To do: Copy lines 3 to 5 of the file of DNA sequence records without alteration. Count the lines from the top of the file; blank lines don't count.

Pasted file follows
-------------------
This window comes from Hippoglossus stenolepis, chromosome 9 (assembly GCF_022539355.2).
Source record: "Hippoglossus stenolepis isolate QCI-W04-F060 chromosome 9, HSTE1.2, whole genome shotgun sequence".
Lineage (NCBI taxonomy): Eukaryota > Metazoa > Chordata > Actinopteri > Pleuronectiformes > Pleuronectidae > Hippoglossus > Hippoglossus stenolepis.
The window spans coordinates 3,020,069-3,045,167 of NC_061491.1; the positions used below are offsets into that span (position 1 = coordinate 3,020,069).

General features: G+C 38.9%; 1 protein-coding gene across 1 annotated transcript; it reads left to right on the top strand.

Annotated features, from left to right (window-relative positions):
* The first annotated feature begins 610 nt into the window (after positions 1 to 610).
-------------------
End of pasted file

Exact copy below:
Lineage (NCBI taxonomy): Eukaryota > Metazoa > Chordata > Actinopteri > Pleuronectiformes > Pleuronectidae > Hippoglossus > Hippoglossus stenolepis.
The window spans coordinates 3,020,069-3,045,167 of NC_061491.1; the positions used below are offsets into that span (position 1 = coordinate 3,020,069).

General features: G+C 38.9%; 1 protein-coding gene across 1 annotated transcript; it reads left to right on the top strand.